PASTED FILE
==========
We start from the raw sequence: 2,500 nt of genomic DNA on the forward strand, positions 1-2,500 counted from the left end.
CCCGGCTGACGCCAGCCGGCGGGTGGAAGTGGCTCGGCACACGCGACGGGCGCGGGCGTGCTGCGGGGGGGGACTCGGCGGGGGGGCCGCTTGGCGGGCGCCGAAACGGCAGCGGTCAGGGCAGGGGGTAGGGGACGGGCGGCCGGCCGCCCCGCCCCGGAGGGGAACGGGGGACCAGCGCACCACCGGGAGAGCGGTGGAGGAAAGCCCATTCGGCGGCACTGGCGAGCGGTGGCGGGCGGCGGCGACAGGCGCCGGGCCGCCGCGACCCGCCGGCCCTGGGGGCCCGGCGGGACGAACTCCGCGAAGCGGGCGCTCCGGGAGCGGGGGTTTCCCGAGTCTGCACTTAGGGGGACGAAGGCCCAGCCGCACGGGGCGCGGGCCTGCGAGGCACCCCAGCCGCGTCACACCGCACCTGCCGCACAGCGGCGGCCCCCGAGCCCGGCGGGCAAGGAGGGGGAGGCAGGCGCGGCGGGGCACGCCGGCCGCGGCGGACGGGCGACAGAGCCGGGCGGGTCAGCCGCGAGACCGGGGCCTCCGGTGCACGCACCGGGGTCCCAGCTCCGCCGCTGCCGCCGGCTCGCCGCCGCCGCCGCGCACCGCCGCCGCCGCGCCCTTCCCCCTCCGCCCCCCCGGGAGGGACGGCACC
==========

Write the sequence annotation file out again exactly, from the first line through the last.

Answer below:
We start from the raw sequence: 2,500 nt of genomic DNA on the forward strand, positions 1-2,500 counted from the left end.
CCCGGCTGACGCCAGCCGGCGGGTGGAAGTGGCTCGGCACACGCGACGGGCGCGGGCGTGCTGCGGGGGGGGACTCGGCGGGGGGGCCGCTTGGCGGGCGCCGAAACGGCAGCGGTCAGGGCAGGGGGTAGGGGACGGGCGGCCGGCCGCCCCGCCCCGGAGGGGAACGGGGGACCAGCGCACCACCGGGAGAGCGGTGGAGGAAAGCCCATTCGGCGGCACTGGCGAGCGGTGGCGGGCGGCGGCGACAGGCGCCGGGCCGCCGCGACCCGCCGGCCCTGGGGGCCCGGCGGGACGAACTCCGCGAAGCGGGCGCTCCGGGAGCGGGGGTTTCCCGAGTCTGCACTTAGGGGGACGAAGGCCCAGCCGCACGGGGCGCGGGCCTGCGAGGCACCCCAGCCGCGTCACACCGCACCTGCCGCACAGCGGCGGCCCCCGAGCCCGGCGGGCAAGGAGGGGGAGGCAGGCGCGGCGGGGCACGCCGGCCGCGGCGGACGGGCGACAGAGCCGGGCGGGTCAGCCGCGAGACCGGGGCCTCCGGTGCACGCACCGGGGTCCCAGCTCCGCCGCTGCCGCCGGCTCGCCGCCGCCGCCGCGCACCGCCGCCGCCGCGCCCTTCCCCCTCCGCCCCCCCGGGAGGGACGGCACC